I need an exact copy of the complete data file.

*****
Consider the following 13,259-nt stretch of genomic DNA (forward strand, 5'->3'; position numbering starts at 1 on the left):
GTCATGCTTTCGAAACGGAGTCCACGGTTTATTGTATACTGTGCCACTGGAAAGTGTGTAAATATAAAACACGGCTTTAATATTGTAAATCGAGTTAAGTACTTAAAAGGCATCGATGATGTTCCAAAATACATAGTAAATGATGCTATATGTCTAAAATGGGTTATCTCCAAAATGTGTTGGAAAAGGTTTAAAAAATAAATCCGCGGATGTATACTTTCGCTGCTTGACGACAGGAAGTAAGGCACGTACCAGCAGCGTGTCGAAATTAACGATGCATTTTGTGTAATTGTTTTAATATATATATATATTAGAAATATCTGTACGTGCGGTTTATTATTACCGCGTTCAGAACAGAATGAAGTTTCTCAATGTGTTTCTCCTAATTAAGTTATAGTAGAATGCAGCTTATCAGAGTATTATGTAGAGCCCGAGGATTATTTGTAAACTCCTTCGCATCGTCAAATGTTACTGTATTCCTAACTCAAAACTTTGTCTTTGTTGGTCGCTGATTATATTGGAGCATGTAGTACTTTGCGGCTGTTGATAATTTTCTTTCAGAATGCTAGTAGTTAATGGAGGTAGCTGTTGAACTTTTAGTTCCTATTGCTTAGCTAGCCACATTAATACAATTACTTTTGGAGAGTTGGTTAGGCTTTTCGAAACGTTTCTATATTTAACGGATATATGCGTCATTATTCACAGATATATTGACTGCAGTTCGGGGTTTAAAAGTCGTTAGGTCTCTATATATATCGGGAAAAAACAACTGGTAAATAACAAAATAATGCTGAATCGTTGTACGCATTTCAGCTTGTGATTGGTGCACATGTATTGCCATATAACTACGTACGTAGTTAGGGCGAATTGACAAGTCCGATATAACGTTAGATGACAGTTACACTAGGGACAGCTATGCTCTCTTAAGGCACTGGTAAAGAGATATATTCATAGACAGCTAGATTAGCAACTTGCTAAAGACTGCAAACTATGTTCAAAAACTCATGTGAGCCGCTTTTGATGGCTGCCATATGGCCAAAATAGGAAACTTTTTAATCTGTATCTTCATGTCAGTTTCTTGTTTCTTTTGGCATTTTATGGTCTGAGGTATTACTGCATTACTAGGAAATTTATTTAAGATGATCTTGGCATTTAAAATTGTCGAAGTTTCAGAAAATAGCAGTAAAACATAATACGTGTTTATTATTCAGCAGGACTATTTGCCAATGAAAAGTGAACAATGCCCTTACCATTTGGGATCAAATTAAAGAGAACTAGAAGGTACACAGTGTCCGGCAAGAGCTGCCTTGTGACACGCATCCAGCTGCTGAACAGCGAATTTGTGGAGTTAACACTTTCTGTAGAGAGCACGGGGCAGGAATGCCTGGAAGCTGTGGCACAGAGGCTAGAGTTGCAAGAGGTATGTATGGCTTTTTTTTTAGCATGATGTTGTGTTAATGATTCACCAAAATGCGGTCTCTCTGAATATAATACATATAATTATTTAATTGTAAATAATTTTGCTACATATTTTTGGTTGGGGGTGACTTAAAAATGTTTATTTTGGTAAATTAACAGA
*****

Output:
Consider the following 13,259-nt stretch of genomic DNA (forward strand, 5'->3'; position numbering starts at 1 on the left):
GTCATGCTTTCGAAACGGAGTCCACGGTTTATTGTATACTGTGCCACTGGAAAGTGTGTAAATATAAAACACGGCTTTAATATTGTAAATCGAGTTAAGTACTTAAAAGGCATCGATGATGTTCCAAAATACATAGTAAATGATGCTATATGTCTAAAATGGGTTATCTCCAAAATGTGTTGGAAAAGGTTTAAAAAATAAATCCGCGGATGTATACTTTCGCTGCTTGACGACAGGAAGTAAGGCACGTACCAGCAGCGTGTCGAAATTAACGATGCATTTTGTGTAATTGTTTTAATATATATATATATTAGAAATATCTGTACGTGCGGTTTATTATTACCGCGTTCAGAACAGAATGAAGTTTCTCAATGTGTTTCTCCTAATTAAGTTATAGTAGAATGCAGCTTATCAGAGTATTATGTAGAGCCCGAGGATTATTTGTAAACTCCTTCGCATCGTCAAATGTTACTGTATTCCTAACTCAAAACTTTGTCTTTGTTGGTCGCTGATTATATTGGAGCATGTAGTACTTTGCGGCTGTTGATAATTTTCTTTCAGAATGCTAGTAGTTAATGGAGGTAGCTGTTGAACTTTTAGTTCCTATTGCTTAGCTAGCCACATTAATACAATTACTTTTGGAGAGTTGGTTAGGCTTTTCGAAACGTTTCTATATTTAACGGATATATGCGTCATTATTCACAGATATATTGACTGCAGTTCGGGGTTTAAAAGTCGTTAGGTCTCTATATATATCGGGAAAAAACAACTGGTAAATAACAAAATAATGCTGAATCGTTGTACGCATTTCAGCTTGTGATTGGTGCACATGTATTGCCATATAACTACGTACGTAGTTAGGGCGAATTGACAAGTCCGATATAACGTTAGATGACAGTTACACTAGGGACAGCTATGCTCTCTTAAGGCACTGGTAAAGAGATATATTCATAGACAGCTAGATTAGCAACTTGCTAAAGACTGCAAACTATGTTCAAAAACTCATGTGAGCCGCTTTTGATGGCTGCCATATGGCCAAAATAGGAAACTTTTTAATCTGTATCTTCATGTCAGTTTCTTGTTTCTTTTGGCATTTTATGGTCTGAGGTATTACTGCATTACTAGGAAATTTATTTAAGATGATCTTGGCATTTAAAATTGTCGAAGTTTCAGAAAATAGCAGTAAAACATAATACGTGTTTATTATTCAGCAGGACTATTTGCCAATGAAAAGTGAACAATGCCCTTACCATTTGGGATCAAATTAAAGAGAACTAGAAGGTACACAGTGTCCGGCAAGAGCTGCCTTGTGACACGCATCCAGCTGCTGAACAGCGAATTTGTGGAGTTAACACTTTCTGTAGAGAGCACGGGGCAGGAATGCCTGGAAGCTGTGGCACAGAGGCTAGAGTTGCAAGAGGTATGTATGGCTTTTTTTTTAGCATGATGTTGTGTTAATGATTCACCAAAATGCGGTCTCTCTGAATATAATACATATAATTATTTAATTGTAAATAATTTTGCTACATATTTTTGGTTGGGGGTGACTTAAAAATGTTTATTTTGGTAAATTAACAGA